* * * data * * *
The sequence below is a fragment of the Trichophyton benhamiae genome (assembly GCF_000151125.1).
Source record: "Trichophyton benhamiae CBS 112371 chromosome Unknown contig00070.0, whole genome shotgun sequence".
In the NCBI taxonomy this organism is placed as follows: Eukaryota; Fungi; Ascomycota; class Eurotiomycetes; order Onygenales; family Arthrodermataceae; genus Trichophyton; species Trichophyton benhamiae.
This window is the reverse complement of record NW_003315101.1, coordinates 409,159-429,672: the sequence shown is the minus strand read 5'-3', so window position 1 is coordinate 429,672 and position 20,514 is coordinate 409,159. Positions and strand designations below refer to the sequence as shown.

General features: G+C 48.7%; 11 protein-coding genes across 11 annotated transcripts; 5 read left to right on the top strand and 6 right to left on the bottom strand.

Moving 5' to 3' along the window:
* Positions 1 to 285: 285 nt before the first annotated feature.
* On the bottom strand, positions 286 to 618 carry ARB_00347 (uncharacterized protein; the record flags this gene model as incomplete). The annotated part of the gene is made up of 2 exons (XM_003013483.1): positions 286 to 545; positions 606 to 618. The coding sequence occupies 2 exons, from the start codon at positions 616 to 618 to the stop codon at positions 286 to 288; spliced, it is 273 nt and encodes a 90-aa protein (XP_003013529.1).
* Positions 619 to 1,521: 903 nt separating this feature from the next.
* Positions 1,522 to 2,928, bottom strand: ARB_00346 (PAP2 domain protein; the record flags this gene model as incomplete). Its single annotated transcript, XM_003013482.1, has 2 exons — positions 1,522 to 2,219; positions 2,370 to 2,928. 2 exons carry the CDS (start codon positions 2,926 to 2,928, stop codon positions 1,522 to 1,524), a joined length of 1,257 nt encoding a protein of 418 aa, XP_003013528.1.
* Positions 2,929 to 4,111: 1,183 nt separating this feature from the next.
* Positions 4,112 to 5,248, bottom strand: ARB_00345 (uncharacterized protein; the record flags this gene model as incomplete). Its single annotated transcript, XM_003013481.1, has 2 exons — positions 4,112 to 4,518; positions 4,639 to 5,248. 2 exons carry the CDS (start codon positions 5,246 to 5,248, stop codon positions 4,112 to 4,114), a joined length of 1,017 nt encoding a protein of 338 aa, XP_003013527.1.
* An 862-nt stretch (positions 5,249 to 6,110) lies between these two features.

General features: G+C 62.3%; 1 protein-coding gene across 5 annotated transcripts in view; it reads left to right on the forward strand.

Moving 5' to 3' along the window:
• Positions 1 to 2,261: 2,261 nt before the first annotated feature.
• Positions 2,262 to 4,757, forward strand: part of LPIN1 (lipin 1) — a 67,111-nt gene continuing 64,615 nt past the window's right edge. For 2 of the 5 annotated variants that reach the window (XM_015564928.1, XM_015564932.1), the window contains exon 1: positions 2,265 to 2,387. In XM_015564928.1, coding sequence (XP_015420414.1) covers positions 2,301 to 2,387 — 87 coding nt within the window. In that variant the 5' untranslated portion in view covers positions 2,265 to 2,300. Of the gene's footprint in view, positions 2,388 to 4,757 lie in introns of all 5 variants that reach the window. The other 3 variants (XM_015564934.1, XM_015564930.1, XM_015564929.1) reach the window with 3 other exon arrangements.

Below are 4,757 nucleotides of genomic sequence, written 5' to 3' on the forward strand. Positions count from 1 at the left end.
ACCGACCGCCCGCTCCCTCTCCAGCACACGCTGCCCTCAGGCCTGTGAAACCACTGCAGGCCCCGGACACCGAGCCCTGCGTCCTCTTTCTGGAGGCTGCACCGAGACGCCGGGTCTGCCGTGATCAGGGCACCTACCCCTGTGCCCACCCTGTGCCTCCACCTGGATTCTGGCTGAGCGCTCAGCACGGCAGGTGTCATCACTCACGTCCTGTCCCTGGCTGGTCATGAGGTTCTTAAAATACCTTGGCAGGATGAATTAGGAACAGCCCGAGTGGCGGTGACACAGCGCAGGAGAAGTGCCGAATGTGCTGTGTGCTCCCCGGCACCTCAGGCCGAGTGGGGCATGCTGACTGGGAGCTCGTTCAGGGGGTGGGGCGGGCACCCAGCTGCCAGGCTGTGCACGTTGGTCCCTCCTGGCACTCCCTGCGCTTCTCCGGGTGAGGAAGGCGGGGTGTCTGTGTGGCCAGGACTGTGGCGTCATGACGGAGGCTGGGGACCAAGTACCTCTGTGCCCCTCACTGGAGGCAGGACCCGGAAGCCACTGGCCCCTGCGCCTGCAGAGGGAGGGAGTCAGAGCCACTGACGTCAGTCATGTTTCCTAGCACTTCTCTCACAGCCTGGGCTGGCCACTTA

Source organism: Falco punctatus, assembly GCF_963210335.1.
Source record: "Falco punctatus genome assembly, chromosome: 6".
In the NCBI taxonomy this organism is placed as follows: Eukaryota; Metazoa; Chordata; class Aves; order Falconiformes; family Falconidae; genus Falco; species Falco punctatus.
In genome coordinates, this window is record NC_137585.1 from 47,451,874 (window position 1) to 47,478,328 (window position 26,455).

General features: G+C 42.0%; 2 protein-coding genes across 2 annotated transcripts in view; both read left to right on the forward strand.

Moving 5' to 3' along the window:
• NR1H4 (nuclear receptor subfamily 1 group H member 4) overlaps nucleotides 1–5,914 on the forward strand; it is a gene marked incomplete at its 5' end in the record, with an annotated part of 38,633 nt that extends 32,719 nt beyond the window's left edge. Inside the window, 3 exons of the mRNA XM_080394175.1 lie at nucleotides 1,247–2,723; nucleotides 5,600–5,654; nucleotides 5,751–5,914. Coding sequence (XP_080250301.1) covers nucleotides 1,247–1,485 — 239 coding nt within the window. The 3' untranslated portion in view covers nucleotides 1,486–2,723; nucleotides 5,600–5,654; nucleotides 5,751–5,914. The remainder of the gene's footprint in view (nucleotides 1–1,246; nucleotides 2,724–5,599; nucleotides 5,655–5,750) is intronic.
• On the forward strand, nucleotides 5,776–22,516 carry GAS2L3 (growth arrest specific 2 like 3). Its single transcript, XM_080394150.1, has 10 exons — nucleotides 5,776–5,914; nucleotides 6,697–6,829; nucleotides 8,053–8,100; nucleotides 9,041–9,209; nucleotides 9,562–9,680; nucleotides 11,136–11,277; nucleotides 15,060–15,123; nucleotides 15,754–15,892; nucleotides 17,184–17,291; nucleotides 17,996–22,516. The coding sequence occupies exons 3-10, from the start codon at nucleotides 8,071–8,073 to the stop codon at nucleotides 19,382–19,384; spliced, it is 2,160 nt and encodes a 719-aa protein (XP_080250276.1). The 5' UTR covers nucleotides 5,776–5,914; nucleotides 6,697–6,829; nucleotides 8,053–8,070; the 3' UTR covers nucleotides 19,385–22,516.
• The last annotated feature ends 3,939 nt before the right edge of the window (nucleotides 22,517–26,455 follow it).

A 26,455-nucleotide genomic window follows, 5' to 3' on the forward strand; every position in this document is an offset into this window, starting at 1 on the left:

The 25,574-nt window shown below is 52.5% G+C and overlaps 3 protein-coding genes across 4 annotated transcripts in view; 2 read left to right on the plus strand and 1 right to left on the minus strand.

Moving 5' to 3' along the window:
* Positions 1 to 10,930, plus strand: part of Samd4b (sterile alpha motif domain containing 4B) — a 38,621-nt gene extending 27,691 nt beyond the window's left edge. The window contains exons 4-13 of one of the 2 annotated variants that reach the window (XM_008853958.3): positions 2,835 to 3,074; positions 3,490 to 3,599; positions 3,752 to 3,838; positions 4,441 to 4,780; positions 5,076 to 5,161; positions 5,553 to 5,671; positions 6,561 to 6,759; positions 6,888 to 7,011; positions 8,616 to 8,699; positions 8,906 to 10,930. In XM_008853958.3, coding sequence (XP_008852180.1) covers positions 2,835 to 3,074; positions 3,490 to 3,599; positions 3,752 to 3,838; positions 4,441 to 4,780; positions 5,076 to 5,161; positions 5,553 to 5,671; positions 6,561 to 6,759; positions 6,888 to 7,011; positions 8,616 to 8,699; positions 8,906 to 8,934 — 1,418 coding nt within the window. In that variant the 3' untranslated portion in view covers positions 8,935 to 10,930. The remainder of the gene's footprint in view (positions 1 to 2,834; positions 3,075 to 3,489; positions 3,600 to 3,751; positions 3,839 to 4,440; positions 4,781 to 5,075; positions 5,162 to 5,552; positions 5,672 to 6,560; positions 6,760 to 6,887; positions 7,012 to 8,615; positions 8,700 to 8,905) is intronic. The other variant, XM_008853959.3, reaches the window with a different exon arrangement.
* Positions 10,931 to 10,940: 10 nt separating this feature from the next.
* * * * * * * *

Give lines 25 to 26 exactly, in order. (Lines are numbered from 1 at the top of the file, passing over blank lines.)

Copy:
Moving 5' to 3' along the window:
• NR1H4 (nuclear receptor subfamily 1 group H member 4) overlaps nucleotides 1–5,914 on the forward strand; it is a gene marked incomplete at its 5' end in the record, with an annotated part of 38,633 nt that extends 32,719 nt beyond the window's left edge. Inside the window, 3 exons of the mRNA XM_080394175.1 lie at nucleotides 1,247–2,723; nucleotides 5,600–5,654; nucleotides 5,751–5,914. Coding sequence (XP_080250301.1) covers nucleotides 1,247–1,485 — 239 coding nt within the window. The 3' untranslated portion in view covers nucleotides 1,486–2,723; nucleotides 5,600–5,654; nucleotides 5,751–5,914. The remainder of the gene's footprint in view (nucleotides 1–1,246; nucleotides 2,724–5,599; nucleotides 5,655–5,750) is intronic.